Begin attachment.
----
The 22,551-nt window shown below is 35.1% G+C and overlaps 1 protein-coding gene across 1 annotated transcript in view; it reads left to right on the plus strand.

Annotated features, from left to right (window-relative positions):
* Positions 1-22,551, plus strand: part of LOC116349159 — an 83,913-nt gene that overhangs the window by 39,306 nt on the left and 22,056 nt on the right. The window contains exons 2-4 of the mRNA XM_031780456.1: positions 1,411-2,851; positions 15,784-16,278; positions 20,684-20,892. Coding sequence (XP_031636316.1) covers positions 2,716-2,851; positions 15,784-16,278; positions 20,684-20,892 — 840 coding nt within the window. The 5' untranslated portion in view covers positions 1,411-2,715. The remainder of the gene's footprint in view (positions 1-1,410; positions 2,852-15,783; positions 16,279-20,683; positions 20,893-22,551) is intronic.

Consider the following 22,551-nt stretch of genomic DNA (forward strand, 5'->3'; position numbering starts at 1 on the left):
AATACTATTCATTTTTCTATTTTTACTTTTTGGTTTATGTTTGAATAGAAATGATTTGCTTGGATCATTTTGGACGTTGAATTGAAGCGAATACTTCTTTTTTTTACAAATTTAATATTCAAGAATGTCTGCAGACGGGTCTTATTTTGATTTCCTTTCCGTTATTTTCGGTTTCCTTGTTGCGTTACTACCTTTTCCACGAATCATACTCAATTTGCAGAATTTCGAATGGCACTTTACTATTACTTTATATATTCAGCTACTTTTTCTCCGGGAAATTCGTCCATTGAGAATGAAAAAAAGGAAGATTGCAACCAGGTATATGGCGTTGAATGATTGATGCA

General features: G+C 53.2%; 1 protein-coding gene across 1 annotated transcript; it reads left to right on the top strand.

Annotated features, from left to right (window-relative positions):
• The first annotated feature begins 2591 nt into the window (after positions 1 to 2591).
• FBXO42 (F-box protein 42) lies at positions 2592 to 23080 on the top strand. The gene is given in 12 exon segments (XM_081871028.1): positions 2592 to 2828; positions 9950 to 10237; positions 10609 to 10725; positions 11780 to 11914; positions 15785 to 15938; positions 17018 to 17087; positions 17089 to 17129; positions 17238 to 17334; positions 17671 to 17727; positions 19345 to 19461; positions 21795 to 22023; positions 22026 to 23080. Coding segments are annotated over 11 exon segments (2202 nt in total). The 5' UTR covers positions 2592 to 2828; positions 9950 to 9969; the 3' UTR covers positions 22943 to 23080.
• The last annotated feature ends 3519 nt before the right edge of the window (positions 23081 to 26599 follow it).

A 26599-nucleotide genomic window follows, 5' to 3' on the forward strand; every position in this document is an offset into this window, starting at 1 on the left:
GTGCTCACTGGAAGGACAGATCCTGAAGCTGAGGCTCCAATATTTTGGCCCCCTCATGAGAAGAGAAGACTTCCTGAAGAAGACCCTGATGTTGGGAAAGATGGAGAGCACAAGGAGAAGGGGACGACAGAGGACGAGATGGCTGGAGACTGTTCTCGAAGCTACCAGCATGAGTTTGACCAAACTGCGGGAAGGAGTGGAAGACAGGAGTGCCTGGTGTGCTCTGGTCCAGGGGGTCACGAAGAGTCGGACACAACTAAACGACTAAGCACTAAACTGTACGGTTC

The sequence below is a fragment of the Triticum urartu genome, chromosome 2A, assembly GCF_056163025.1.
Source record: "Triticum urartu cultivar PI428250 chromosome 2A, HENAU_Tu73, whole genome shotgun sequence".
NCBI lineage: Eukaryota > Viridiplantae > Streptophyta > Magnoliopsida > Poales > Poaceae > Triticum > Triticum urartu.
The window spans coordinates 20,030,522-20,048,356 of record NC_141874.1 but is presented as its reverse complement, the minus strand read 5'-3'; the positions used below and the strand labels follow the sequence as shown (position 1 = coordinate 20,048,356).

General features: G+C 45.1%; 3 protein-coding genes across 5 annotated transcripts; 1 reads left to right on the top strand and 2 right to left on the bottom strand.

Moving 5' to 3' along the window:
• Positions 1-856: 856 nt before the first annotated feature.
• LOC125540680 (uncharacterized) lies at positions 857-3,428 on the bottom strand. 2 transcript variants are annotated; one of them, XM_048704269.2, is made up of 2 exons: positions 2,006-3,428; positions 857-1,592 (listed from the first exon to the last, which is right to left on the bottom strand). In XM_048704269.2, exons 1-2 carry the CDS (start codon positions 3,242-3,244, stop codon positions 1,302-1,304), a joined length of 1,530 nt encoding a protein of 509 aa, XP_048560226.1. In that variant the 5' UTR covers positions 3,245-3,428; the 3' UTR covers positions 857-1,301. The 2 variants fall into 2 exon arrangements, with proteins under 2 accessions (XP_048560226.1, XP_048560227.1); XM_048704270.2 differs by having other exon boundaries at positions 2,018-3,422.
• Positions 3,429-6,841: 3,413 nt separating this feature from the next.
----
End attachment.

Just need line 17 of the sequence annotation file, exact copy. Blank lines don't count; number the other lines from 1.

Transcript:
General features: G+C 45.1%; 3 protein-coding genes across 5 annotated transcripts; 1 reads left to right on the top strand and 2 right to left on the bottom strand.